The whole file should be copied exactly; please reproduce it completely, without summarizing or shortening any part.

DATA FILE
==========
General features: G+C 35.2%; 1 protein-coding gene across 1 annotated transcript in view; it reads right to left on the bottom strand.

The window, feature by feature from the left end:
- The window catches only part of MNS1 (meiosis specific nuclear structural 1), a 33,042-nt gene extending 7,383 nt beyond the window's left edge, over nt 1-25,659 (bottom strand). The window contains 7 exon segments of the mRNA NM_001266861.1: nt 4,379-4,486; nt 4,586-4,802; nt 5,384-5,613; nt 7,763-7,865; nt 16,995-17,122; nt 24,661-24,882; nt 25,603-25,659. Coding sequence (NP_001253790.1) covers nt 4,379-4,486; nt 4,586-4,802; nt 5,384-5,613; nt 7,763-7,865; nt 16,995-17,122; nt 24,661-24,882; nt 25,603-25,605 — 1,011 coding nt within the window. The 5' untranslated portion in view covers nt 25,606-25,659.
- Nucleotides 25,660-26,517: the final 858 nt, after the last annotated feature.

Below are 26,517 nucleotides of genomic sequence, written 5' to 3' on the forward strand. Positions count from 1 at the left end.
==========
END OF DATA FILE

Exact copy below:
General features: G+C 35.2%; 1 protein-coding gene across 1 annotated transcript in view; it reads right to left on the bottom strand.

The window, feature by feature from the left end:
- The window catches only part of MNS1 (meiosis specific nuclear structural 1), a 33,042-nt gene extending 7,383 nt beyond the window's left edge, over nt 1-25,659 (bottom strand). The window contains 7 exon segments of the mRNA NM_001266861.1: nt 4,379-4,486; nt 4,586-4,802; nt 5,384-5,613; nt 7,763-7,865; nt 16,995-17,122; nt 24,661-24,882; nt 25,603-25,659. Coding sequence (NP_001253790.1) covers nt 4,379-4,486; nt 4,586-4,802; nt 5,384-5,613; nt 7,763-7,865; nt 16,995-17,122; nt 24,661-24,882; nt 25,603-25,605 — 1,011 coding nt within the window. The 5' untranslated portion in view covers nt 25,606-25,659.
- Nucleotides 25,660-26,517: the final 858 nt, after the last annotated feature.

Below are 26,517 nucleotides of genomic sequence, written 5' to 3' on the forward strand. Positions count from 1 at the left end.